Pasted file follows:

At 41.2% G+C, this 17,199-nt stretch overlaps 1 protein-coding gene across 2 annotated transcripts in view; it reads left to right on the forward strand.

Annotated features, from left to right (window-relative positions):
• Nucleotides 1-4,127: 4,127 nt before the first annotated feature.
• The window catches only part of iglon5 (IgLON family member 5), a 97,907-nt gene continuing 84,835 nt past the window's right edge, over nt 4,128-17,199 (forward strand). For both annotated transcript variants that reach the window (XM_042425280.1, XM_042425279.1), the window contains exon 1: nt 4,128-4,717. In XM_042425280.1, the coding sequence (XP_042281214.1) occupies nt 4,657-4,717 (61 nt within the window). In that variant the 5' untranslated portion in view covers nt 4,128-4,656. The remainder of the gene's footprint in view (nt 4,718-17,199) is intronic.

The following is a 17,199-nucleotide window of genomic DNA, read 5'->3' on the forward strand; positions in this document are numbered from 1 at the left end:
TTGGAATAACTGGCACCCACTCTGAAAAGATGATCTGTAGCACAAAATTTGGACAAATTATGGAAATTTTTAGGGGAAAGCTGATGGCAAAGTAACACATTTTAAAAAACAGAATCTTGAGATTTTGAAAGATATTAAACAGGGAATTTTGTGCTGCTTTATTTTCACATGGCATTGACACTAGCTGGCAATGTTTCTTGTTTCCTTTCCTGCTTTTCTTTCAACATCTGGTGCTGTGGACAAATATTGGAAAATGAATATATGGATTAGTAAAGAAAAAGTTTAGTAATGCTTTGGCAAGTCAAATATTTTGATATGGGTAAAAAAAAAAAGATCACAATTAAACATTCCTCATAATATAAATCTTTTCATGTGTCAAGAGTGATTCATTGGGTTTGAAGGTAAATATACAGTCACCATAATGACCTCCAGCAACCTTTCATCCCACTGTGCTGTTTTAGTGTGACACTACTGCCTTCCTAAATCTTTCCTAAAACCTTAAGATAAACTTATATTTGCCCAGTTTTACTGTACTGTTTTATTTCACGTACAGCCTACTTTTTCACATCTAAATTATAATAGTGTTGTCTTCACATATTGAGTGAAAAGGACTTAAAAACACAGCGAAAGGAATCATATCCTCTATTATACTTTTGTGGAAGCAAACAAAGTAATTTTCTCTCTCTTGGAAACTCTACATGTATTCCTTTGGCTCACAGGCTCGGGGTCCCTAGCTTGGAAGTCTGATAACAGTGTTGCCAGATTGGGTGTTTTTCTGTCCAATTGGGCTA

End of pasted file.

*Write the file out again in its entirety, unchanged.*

At 41.2% G+C, this 17,199-nt stretch overlaps 1 protein-coding gene across 2 annotated transcripts in view; it reads left to right on the forward strand.

Annotated features, from left to right (window-relative positions):
• Nucleotides 1-4,127: 4,127 nt before the first annotated feature.
• The window catches only part of iglon5 (IgLON family member 5), a 97,907-nt gene continuing 84,835 nt past the window's right edge, over nt 4,128-17,199 (forward strand). For both annotated transcript variants that reach the window (XM_042425280.1, XM_042425279.1), the window contains exon 1: nt 4,128-4,717. In XM_042425280.1, the coding sequence (XP_042281214.1) occupies nt 4,657-4,717 (61 nt within the window). In that variant the 5' untranslated portion in view covers nt 4,128-4,656. The remainder of the gene's footprint in view (nt 4,718-17,199) is intronic.

The following is a 17,199-nucleotide window of genomic DNA, read 5'->3' on the forward strand; positions in this document are numbered from 1 at the left end:
TTGGAATAACTGGCACCCACTCTGAAAAGATGATCTGTAGCACAAAATTTGGACAAATTATGGAAATTTTTAGGGGAAAGCTGATGGCAAAGTAACACATTTTAAAAAACAGAATCTTGAGATTTTGAAAGATATTAAACAGGGAATTTTGTGCTGCTTTATTTTCACATGGCATTGACACTAGCTGGCAATGTTTCTTGTTTCCTTTCCTGCTTTTCTTTCAACATCTGGTGCTGTGGACAAATATTGGAAAATGAATATATGGATTAGTAAAGAAAAAGTTTAGTAATGCTTTGGCAAGTCAAATATTTTGATATGGGTAAAAAAAAAAAGATCACAATTAAACATTCCTCATAATATAAATCTTTTCATGTGTCAAGAGTGATTCATTGGGTTTGAAGGTAAATATACAGTCACCATAATGACCTCCAGCAACCTTTCATCCCACTGTGCTGTTTTAGTGTGACACTACTGCCTTCCTAAATCTTTCCTAAAACCTTAAGATAAACTTATATTTGCCCAGTTTTACTGTACTGTTTTATTTCACGTACAGCCTACTTTTTCACATCTAAATTATAATAGTGTTGTCTTCACATATTGAGTGAAAAGGACTTAAAAACACAGCGAAAGGAATCATATCCTCTATTATACTTTTGTGGAAGCAAACAAAGTAATTTTCTCTCTCTTGGAAACTCTACATGTATTCCTTTGGCTCACAGGCTCGGGGTCCCTAGCTTGGAAGTCTGATAACAGTGTTGCCAGATTGGGTGTTTTTCTGTCCAATTGGGCTA